I went to law school (holla U of T!). Which means I read a lot of cases from the Canadian Supreme Court. Okay, fine: I read a lot of summaries of cases from the Canadian Supreme Court. But either way it was impossible to escape the incredible contribution women made to Canadian jurisprudence. (We also studied UK and US cases - if I were still in law school, I might make a "Learned Hand" joke, but I'm much too mature for that now.)  It seemed absolutely normal that the Right Honourable Madam Justice Beverly McLachlin would be named Chief Justice of the Supreme Court of Canada - and my God, woe to anyone who would discriminate against women after meeting the Honourable Madam Justice Claire L'Heureux-Dubé. I have never met anyone as terrifyingly impressive as Justice L'Heureux-Dubé. And oh, her dissents! If anyone wonders why I think it's perfectly okay to send you a long email detailing exactly why I disagree with you, blame  L'Heureux-Dubé. Never mind Honourable Madam Justice Rosalie Abella: Canada's youngest Judge, first Jewish judge, and first pregnant judge. Trifecta! Oh and she coined the phrase "employment equity" and the law around it, which was added to the Candian Constitution in 1982. [Brushes off Canadian-feminist-lawyer shoulders]


So - it really was no surprise to me that President Obama would use his two SCOTUS vacancies to appoint two incredible women, Justices Sonia Sotomayor and Elena Kagan. More importantly, it signals what kind of Supreme Court he envisions for this country - and the kind he will be appointing judges to over the next four years, should a vacancy come up. DID YOU CATCH THAT? THERE MAY BE SUPREME COURT VACANCIES IN THE NEXT FOUR YEARS. I shudder at the thought of a Mitt "Corporations Are People!" Romney filling them. The balance of the court is perhaps the most vital long-term issue to be decided in this election. On that basis alone, President Obama would have my vote.
p.s. Since I left law school, the Canadian Supreme Court has added the Honorable  Madam Justice Andromache Karakatsanis. Frankly, I'm not sure a dude of that name would make it past a Republican Congress.


Peace, Order and Good Government 



Coming from a background of Canadian jurisprudence means that at one time, the phrase "Peace Order and Good Government" was scraweled many, many times across my notes (or "POGG" for short). Basically this concept weighs in favor of the ability of the federal government to legislate in matters of the national interest. I'm not going to go ConLaw memory lane, mostly because I don't have a stock "Crown Zellerbach" joke. But more generally, "Peace, Order and Good Government" has always, to me, meant taking care of business.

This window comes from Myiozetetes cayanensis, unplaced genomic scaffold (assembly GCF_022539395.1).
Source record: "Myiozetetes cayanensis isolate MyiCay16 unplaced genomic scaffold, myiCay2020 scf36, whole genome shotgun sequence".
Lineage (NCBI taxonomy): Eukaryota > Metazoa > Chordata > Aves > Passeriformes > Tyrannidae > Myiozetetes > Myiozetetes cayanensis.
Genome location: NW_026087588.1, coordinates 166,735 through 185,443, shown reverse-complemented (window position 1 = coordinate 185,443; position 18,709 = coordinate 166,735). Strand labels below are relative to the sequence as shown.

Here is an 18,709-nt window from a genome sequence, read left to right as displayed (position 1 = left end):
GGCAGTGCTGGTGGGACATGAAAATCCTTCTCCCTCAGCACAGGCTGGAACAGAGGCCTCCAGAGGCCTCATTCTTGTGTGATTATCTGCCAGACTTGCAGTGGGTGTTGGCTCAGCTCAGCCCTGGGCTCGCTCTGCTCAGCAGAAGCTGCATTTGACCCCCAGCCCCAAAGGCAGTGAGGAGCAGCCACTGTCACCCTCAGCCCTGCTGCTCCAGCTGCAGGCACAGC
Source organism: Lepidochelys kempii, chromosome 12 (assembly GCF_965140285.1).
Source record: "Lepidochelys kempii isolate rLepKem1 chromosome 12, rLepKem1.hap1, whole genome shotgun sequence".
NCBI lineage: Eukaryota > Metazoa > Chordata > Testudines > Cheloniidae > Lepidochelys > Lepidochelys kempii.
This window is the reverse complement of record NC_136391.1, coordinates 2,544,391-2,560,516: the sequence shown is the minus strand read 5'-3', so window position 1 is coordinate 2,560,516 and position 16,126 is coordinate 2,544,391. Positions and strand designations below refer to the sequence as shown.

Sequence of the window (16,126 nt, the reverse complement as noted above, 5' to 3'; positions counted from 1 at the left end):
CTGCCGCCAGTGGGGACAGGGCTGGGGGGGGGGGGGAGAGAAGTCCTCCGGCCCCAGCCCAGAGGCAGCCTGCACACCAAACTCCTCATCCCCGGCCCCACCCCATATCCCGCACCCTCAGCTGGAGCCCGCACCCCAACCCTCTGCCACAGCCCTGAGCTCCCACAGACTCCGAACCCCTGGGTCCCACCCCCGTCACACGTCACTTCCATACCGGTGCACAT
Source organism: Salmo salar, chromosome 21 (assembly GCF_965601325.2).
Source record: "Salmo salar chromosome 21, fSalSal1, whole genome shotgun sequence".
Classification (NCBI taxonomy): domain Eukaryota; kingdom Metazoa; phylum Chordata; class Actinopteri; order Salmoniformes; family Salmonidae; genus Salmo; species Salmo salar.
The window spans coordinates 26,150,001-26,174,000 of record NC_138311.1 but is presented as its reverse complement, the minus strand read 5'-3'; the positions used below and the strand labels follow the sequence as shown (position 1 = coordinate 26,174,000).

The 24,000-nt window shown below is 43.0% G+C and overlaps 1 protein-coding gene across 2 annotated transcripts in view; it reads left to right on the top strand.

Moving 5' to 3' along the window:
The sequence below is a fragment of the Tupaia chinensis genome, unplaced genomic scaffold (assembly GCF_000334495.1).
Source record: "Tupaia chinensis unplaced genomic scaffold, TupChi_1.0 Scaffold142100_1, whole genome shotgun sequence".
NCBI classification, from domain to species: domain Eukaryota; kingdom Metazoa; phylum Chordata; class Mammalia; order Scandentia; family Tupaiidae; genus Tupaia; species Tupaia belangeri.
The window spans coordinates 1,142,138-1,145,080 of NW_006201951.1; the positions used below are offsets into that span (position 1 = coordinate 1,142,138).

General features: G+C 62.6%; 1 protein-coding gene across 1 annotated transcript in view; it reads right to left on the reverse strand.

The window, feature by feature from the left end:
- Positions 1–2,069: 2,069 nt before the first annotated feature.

I can already hear the purists howls from the "Life, Liberty and the Pursuit of Happiness" crowd. SETTLE DOWN. The liberty vs. order fight always seemed silly to me when across the legal systems that bestride our border there is always a balancing of interests. So please, no outraged comments about the War Measures Act of 1970. I have found myself thinking of "Peace, Order and Good Government" this past week or so in the wake of Hurricane Sandy, and the debate over whether to fund FEMA or consign disaster relief to the states - or even better privatize it, as Romney has said. As a Canadian, I grew up with weather. We all had snowpants, great for playing in the huge piles at the end of the driveway from the snowplows. The governmentally-provided snowplows, that kept the streets clear so we could go about our business, unless you live in Winnipeg in which case why are you leaving the house??? It's freezing out there!!!! I know that snowplows and the like are a provincial matter but it's more the general ethos: Government is important. It does things for you. It provides the crucial infrastructure to help you get through life, do go and do and yes, build that. President Obama is the candidate who understands that. As president, he will be thinking of the country as a whole - and how that whole can make life better, collectively, for everyone who is part of it. Don't tell the Libertarians, but yep, that's POGG.


Diversity Makes Everything Better



I grew up in Ontario, took French as part of a full curriculum for 13 years of schooling. I remember Matt McFadzean at the front of Grade 4 French class flinging his leg up on the table as he said the word "chou." Three decades later, I still know that means "cabbage." I remember Mlle Leroux teaching us "Les Raftsmen" in Grade 8 and Madame Hornich in Grade 12 letting me give my Victor Hugo presentation in the form of a song written to the tune of "Master Of The House" from Lés Miserables ( ("Victor Hugo était un auteur qui/A vraiment incarné l'esprit de génie")). I know where to find the sortie, how to arrêter (even if I can't conjugate it), and when I don't know le mot approprié, how to crack a joke (hint: just say "Pamplemousse!" Everyone loves that word.) I grew up knowing I was part of a diverse country, and caring about that enough to paint my face with a giant flag on October 30, 1995 and rally at Nathan Philips Square for unity. My Canada included Quebec.